Tillisch, who worked for Northwestern Mutual before joining UPAF, credits what she referred to as a “private-sector” financial evaluation process for the group’s success. Here’s how it works: UPAF budgets how much money each of its member organizations will receive based on its annual fundraising goal.
Then, each of its member organizations are evaluated on nine different metrics that judge their overall financial performance. Afterward, each group is given a rating on a five-point scale.
Although its members are guaranteed a certain amount of money, 25 percent of UPAF’s contribution to each organization is determined by that organization’s rating.
“If we are evaluating our 15 member groups on their financial acumen and performance, we need to reflect what we expect,” Tillisch said. “Our board does consist of a lot of business leaders in the community, so they expect us to be financially sound. And they closely monitor the performance of our organization.”
Christian Life Resources
On its website, Christian Life Resources describes its mission: “This organization educates people on what God’s Word has to say about the value and sanctity of human life.”
It’s a pro-life organization founded by members of Wisconsin Evangelical Lutheran Synod congregations. The group’s national director, Rev. Robert Fleischmann, said in regard to activism, the group has historically focused on anti-abortion efforts, but it now devotes more resources to opposing euthanasia.
The group also operates pregnancy care centers that provide counseling, resource centers for people seeking spiritual guidance on various life issues and a home for single mothers called New Beginnings.
Since 2007, Christian Life Resources has had a one-star ranking on Charity Navigator. Fleischmann said he suspects much of his organization’s poor performance is related to a large amount of debt it has accrued over the past 17 years.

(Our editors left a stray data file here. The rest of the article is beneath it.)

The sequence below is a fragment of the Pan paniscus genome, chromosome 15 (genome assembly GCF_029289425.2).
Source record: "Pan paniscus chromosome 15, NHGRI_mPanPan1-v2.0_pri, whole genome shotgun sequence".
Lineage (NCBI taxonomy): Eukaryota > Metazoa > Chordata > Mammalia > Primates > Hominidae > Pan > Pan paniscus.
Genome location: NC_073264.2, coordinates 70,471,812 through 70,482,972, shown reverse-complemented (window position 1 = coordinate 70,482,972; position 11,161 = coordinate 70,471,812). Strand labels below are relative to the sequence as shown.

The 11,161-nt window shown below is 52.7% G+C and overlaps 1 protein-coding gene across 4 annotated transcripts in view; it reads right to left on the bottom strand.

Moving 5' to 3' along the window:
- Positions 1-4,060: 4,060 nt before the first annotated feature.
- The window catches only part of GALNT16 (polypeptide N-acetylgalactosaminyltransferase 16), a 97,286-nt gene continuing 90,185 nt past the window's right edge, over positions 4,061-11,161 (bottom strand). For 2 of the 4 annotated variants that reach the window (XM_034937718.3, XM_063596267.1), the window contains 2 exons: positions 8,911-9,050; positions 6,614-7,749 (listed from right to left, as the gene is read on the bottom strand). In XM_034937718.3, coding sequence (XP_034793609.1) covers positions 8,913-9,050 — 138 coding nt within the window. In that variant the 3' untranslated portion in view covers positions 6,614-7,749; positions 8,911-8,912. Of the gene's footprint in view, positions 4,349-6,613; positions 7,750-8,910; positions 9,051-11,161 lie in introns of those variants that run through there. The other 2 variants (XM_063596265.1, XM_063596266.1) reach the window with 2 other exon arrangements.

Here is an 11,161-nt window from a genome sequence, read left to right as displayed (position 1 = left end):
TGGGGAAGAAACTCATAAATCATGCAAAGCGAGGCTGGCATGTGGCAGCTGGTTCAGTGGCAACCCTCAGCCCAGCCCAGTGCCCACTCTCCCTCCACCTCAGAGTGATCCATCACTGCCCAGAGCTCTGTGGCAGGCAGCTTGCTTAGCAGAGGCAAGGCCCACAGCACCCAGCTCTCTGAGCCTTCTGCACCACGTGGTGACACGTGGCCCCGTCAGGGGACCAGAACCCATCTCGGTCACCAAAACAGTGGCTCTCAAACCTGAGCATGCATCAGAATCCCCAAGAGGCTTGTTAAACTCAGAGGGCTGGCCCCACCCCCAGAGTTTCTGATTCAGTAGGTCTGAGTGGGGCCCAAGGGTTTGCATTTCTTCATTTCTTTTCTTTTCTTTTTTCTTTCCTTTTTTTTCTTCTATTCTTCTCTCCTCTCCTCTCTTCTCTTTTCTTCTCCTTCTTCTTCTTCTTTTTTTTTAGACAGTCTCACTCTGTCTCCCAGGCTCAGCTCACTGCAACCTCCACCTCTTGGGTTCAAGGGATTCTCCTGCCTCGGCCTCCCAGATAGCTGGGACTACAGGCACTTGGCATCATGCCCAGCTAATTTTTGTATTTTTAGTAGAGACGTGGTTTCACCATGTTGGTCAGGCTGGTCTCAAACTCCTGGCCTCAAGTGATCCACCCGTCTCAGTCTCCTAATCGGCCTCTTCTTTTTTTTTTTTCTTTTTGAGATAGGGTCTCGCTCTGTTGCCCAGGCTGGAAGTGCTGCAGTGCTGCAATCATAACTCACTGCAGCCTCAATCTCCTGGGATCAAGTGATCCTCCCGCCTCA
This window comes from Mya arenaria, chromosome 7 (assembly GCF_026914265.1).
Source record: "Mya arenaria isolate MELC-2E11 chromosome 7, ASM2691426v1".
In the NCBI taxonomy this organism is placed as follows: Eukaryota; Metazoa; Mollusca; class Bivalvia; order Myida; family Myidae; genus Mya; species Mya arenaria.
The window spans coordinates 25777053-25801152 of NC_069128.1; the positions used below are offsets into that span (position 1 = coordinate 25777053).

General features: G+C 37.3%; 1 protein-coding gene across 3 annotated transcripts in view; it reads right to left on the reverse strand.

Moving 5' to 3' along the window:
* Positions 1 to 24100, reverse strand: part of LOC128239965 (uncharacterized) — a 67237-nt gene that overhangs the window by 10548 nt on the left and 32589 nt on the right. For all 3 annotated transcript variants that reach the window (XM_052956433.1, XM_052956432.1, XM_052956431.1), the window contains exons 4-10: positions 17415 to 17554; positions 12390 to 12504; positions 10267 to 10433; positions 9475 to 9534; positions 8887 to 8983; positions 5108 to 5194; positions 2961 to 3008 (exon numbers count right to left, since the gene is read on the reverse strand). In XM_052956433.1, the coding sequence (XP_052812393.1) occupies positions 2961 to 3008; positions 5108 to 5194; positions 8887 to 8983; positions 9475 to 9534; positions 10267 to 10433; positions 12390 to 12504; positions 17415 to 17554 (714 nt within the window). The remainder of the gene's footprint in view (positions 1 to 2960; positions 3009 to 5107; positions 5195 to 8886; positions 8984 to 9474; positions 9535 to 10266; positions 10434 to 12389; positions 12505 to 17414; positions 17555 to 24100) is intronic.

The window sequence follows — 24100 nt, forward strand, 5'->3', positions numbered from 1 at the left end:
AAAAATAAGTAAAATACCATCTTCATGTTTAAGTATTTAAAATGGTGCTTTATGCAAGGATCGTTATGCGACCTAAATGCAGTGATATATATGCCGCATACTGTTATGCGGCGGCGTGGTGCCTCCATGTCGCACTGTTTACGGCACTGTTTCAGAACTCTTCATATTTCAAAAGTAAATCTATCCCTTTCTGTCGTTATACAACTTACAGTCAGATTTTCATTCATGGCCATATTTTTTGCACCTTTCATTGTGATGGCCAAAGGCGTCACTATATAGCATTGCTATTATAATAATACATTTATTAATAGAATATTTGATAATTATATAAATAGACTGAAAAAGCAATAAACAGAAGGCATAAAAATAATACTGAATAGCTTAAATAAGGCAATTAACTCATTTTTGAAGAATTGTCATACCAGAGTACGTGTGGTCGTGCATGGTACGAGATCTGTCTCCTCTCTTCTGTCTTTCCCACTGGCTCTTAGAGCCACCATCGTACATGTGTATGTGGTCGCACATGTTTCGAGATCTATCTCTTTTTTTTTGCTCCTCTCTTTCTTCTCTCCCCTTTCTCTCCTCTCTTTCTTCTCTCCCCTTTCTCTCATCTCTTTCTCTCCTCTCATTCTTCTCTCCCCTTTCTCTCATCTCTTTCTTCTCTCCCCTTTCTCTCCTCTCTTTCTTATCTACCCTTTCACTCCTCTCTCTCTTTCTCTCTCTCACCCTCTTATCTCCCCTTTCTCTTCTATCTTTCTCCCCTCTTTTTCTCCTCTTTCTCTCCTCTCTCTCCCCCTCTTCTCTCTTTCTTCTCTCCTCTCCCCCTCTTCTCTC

In the late 1990s and early 2000s, the group invested around $1 million in a media campaign meant to spread its message, but found itself in tremendous debt after financing a feature film called “Finding Home” in 2003.
“That was a project that majorly got out of control, financially,” Fleischmann said.
Though the original budget decided upon by the group and the film’s director, Lawrence David Foldes, was around $700,000, by the time it was released, the film had cost the organization roughly $2.2 million. Around $1.8 million of the project was covered by a loan from the organization’s biggest backer, the Marvin M. Schwan Charitable Foundation, and an additional $400,000 of debt was racked up with M&I Bank.
Though the Schwan Foundation eventually forgave the group’s debt, it also withdrew all funding about three years ago while grappling with its own massive financial problems, Fleischmann said. The sons of the Schwan Foundation’s founder are currently engaged in a legal battle with its trustees over the organization’s loss of approximately $600 million in off-shore real estate ventures.
Fleischmann said around the same time the organization became indebted due to its film project, it had also started bleeding money trying to manage two mobile medical units it had sent to Ukraine.
“I think I failed in my administrative role, in that I just didn’t have the courage to eliminate friends,” Fleischmann said of the organization’s poor financial decisions over the past 17 years, and his own admission that he stuck with certain projects longer than he should have.
Recently, however, Fleischmann said things have been looking up. Christian Life Resources paid off $60,000 of its debt in 2015, and Fleischmann said he has a plan in place to pay off the rest over the next four to five years.
The group has also begun taking steps to address its low Charity Navigator ranking and posted the results of an independent audit its board of directors commissioned in 2015 from Wegner CPAs to its website.